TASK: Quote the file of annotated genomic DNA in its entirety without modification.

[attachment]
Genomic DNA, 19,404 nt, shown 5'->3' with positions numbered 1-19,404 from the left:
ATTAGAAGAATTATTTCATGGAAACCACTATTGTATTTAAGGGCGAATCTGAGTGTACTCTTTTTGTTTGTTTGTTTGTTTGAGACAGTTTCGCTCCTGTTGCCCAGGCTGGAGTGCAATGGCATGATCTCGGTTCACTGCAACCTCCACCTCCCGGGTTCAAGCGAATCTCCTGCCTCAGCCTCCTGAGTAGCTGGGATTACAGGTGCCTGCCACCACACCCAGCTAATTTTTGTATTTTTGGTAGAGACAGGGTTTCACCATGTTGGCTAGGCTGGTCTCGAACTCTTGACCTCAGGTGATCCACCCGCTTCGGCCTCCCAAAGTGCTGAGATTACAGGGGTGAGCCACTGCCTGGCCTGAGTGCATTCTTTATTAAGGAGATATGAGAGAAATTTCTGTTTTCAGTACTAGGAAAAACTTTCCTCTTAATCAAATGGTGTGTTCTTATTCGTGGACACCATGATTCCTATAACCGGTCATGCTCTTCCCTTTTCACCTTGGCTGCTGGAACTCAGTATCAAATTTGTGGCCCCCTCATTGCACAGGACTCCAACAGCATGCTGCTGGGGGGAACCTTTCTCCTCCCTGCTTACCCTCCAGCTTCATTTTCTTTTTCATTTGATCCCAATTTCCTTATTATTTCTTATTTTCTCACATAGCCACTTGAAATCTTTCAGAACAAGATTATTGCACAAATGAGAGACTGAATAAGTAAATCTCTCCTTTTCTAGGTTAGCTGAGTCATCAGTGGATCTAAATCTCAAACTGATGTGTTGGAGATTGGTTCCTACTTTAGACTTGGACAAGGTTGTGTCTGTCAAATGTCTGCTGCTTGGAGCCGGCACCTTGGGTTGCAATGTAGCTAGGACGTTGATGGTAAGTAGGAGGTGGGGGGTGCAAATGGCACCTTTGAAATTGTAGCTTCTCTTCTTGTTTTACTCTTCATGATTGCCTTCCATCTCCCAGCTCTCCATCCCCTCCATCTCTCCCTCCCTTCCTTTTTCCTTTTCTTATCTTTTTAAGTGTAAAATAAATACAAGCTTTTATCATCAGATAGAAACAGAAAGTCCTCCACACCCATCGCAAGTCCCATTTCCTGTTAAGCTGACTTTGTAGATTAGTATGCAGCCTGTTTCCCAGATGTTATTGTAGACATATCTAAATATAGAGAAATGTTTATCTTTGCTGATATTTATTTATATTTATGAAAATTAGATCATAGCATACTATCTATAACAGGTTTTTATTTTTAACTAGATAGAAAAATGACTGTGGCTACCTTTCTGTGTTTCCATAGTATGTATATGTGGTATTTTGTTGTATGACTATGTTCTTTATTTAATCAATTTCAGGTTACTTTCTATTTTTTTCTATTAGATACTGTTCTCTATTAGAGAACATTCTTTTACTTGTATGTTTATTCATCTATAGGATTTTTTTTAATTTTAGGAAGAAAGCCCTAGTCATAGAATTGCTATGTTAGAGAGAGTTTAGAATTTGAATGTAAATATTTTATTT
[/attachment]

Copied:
Genomic DNA, 19,404 nt, shown 5'->3' with positions numbered 1-19,404 from the left:
ATTAGAAGAATTATTTCATGGAAACCACTATTGTATTTAAGGGCGAATCTGAGTGTACTCTTTTTGTTTGTTTGTTTGTTTGAGACAGTTTCGCTCCTGTTGCCCAGGCTGGAGTGCAATGGCATGATCTCGGTTCACTGCAACCTCCACCTCCCGGGTTCAAGCGAATCTCCTGCCTCAGCCTCCTGAGTAGCTGGGATTACAGGTGCCTGCCACCACACCCAGCTAATTTTTGTATTTTTGGTAGAGACAGGGTTTCACCATGTTGGCTAGGCTGGTCTCGAACTCTTGACCTCAGGTGATCCACCCGCTTCGGCCTCCCAAAGTGCTGAGATTACAGGGGTGAGCCACTGCCTGGCCTGAGTGCATTCTTTATTAAGGAGATATGAGAGAAATTTCTGTTTTCAGTACTAGGAAAAACTTTCCTCTTAATCAAATGGTGTGTTCTTATTCGTGGACACCATGATTCCTATAACCGGTCATGCTCTTCCCTTTTCACCTTGGCTGCTGGAACTCAGTATCAAATTTGTGGCCCCCTCATTGCACAGGACTCCAACAGCATGCTGCTGGGGGGAACCTTTCTCCTCCCTGCTTACCCTCCAGCTTCATTTTCTTTTTCATTTGATCCCAATTTCCTTATTATTTCTTATTTTCTCACATAGCCACTTGAAATCTTTCAGAACAAGATTATTGCACAAATGAGAGACTGAATAAGTAAATCTCTCCTTTTCTAGGTTAGCTGAGTCATCAGTGGATCTAAATCTCAAACTGATGTGTTGGAGATTGGTTCCTACTTTAGACTTGGACAAGGTTGTGTCTGTCAAATGTCTGCTGCTTGGAGCCGGCACCTTGGGTTGCAATGTAGCTAGGACGTTGATGGTAAGTAGGAGGTGGGGGGTGCAAATGGCACCTTTGAAATTGTAGCTTCTCTTCTTGTTTTACTCTTCATGATTGCCTTCCATCTCCCAGCTCTCCATCCCCTCCATCTCTCCCTCCCTTCCTTTTTCCTTTTCTTATCTTTTTAAGTGTAAAATAAATACAAGCTTTTATCATCAGATAGAAACAGAAAGTCCTCCACACCCATCGCAAGTCCCATTTCCTGTTAAGCTGACTTTGTAGATTAGTATGCAGCCTGTTTCCCAGATGTTATTGTAGACATATCTAAATATAGAGAAATGTTTATCTTTGCTGATATTTATTTATATTTATGAAAATTAGATCATAGCATACTATCTATAACAGGTTTTTATTTTTAACTAGATAGAAAAATGACTGTGGCTACCTTTCTGTGTTTCCATAGTATGTATATGTGGTATTTTGTTGTATGACTATGTTCTTTATTTAATCAATTTCAGGTTACTTTCTATTTTTTTCTATTAGATACTGTTCTCTATTAGAGAACATTCTTTTACTTGTATGTTTATTCATCTATAGGATTTTTTTTAATTTTAGGAAGAAAGCCCTAGTCATAGAATTGCTATGTTAGAGAGAGTTTAGAATTTGAATGTAAATATTTTATTT